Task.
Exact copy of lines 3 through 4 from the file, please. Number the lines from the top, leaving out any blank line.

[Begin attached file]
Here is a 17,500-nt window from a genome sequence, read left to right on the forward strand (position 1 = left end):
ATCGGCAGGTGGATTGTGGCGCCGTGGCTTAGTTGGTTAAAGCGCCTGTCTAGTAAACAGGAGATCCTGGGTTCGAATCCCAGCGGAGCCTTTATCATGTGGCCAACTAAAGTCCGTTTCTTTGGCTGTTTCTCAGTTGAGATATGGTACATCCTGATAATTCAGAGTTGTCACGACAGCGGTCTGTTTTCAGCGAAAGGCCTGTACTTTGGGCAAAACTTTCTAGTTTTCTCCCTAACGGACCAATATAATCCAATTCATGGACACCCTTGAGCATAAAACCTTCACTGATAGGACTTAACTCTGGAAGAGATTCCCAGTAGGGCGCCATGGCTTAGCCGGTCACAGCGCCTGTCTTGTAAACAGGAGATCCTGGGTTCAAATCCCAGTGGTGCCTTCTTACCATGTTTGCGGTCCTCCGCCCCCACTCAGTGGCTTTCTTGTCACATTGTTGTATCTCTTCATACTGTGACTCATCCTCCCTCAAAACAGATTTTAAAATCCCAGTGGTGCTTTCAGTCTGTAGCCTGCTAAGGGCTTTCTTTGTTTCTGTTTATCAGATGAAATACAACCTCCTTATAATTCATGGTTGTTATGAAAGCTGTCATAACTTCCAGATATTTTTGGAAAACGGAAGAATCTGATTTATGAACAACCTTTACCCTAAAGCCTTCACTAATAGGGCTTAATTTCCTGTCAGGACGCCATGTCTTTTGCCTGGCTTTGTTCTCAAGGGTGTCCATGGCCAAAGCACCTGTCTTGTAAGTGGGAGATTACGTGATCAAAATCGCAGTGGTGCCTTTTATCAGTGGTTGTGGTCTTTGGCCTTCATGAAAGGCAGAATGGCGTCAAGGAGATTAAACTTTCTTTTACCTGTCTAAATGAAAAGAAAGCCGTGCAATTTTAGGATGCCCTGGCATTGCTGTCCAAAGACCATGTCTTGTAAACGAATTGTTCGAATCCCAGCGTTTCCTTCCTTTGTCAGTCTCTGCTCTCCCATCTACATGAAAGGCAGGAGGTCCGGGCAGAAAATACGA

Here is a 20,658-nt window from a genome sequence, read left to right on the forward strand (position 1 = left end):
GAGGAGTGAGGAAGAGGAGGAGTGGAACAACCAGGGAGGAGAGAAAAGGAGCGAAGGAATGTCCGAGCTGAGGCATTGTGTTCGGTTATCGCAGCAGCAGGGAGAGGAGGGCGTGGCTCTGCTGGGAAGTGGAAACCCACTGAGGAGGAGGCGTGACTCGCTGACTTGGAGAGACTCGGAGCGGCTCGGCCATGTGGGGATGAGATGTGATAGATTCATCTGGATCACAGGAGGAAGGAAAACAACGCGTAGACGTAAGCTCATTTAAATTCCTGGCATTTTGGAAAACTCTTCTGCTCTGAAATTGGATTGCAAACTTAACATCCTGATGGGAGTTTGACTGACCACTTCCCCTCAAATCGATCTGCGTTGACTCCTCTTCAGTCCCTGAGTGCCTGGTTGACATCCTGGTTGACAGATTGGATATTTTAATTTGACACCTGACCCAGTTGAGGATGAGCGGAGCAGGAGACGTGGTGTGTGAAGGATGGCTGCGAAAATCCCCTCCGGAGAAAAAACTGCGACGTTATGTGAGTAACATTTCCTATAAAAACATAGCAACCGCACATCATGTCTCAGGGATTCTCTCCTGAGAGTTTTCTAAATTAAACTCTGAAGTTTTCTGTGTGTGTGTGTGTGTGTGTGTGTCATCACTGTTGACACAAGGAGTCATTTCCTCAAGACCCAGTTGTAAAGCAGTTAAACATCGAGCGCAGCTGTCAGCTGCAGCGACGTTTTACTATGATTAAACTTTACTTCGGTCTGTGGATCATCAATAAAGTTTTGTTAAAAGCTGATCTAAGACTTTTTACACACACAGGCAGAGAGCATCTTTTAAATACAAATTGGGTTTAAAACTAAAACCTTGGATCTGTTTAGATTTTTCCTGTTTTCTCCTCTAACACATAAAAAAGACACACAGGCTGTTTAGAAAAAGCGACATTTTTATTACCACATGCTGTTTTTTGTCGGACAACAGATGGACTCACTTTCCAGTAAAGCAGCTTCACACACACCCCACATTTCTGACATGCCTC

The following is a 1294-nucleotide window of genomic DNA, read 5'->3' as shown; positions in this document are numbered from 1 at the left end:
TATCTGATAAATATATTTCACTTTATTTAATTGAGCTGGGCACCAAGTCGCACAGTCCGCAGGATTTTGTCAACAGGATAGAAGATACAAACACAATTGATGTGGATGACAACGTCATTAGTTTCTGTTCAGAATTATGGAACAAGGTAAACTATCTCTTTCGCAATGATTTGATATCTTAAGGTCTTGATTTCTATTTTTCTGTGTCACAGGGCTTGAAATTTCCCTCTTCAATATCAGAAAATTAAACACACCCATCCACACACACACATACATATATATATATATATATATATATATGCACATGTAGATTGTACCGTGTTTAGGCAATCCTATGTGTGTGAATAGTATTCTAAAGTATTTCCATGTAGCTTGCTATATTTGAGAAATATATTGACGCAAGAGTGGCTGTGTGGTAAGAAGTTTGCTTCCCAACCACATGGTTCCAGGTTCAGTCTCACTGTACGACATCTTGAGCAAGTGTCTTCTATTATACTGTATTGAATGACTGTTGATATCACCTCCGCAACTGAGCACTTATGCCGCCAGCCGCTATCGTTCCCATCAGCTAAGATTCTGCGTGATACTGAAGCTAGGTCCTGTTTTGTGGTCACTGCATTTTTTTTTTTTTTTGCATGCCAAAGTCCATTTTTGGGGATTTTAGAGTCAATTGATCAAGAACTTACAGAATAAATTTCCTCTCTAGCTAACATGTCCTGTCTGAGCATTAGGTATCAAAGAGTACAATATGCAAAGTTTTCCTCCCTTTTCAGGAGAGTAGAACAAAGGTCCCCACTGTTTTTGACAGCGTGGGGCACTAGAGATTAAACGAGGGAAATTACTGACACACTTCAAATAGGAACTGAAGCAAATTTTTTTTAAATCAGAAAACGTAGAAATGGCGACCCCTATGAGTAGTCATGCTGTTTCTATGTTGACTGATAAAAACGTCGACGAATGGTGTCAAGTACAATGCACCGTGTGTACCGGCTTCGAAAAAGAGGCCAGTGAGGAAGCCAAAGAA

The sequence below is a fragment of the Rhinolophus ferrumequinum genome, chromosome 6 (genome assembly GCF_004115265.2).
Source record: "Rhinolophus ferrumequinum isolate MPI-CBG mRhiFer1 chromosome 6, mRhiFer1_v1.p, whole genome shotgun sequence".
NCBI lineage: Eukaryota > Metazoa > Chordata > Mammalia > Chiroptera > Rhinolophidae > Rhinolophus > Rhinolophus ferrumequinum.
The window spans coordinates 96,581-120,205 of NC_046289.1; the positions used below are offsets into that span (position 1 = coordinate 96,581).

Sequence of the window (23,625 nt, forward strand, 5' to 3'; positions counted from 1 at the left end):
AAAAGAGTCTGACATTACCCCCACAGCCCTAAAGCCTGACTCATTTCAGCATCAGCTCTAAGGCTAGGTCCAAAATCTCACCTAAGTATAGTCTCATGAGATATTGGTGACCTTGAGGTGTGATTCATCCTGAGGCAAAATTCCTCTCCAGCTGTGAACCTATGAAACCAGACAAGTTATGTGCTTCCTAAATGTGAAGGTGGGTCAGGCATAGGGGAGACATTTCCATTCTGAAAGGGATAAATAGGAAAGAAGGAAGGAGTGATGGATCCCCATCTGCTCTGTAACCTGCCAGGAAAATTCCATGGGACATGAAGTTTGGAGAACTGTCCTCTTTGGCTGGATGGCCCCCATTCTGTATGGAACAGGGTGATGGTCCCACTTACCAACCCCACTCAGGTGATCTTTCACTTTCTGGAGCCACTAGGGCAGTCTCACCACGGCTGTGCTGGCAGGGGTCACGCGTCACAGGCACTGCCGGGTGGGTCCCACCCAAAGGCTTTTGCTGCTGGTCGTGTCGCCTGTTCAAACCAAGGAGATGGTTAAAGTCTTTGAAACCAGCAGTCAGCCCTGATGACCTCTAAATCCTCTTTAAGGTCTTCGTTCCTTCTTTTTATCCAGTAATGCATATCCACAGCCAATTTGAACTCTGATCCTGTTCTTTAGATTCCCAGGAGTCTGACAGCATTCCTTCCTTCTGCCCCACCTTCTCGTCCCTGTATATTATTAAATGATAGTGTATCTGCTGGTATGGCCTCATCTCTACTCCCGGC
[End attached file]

Here is a 20,658-nt window from a genome sequence, read left to right on the forward strand (position 1 = left end):
GAGGAGTGAGGAAGAGGAGGAGTGGAACAACCAGGGAGGAGAGAAAAGGAGCGAAGGAATGTCCGAGCTGAGGCATTGTGTTCGGTTATCGCAGCAGCAGGGAGAGGAGGGCGTGGCTCTGCTGGGAAGTGGAAACCCACTGAGGAGGAGGCGTGACTCGCTGACTTGGAGAGACTCGGAGCGGCTCGGCCATGTGGGGATGAGATGTGATAGATTCATCTGGATCACAGGAGGAAGGAAAACAACGCGTAGACGTAAGCTCATTTAAATTCCTGGCATTTTGGAAAACTCTTCTGCTCTGAAATTGGATTGCAAACTTAACATCCTGATGGGAGTTTGACTGACCACTTCCCCTCAAATCGATCTGCGTTGACTCCTCTTCAGTCCCTGAGTGCCTGGTTGACATCCTGGTTGACAGATTGGATATTTTAATTTGACACCTGACCCAGTTGAGGATGAGCGGAGCAGGAGACGTGGTGTGTGAAGGATGGCTGCGAAAATCCCCTCCGGAGAAAAAACTGCGACGTTATGTGAGTAACATTTCCTATAAAAACATAGCAACCGCACATCATGTCTCAGGGATTCTCTCCTGAGAGTTTTCTAAATTAAACTCTGAAGTTTTCTGTGTGTGTGTGTGTGTGTGTGTGTCATCACTGTTGACACAAGGAGTCATTTCCTCAAGACCCAGTTGTAAAGCAGTTAAACATCGAGCGCAGCTGTCAGCTGCAGCGACGTTTTACTATGATTAAACTTTACTTCGGTCTGTGGATCATCAATAAAGTTTTGTTAAAAGCTGATCTAAGACTTTTTACACACACAGGCAGAGAGCATCTTTTAAATACAAATTGGGTTTAAAACTAAAACCTTGGATCTGTTTAGATTTTTCCTGTTTTCTCCTCTAACACATAAAAAAGACACACAGGCTGTTTAGAAAAAGCGACATTTTTATTACCACATGCTGTTTTTTGTCGGACAACAGATGGACTCACTTTCCAGTAAAGCAGCTTCACACACACCCCACATTTCTGACATGCCTC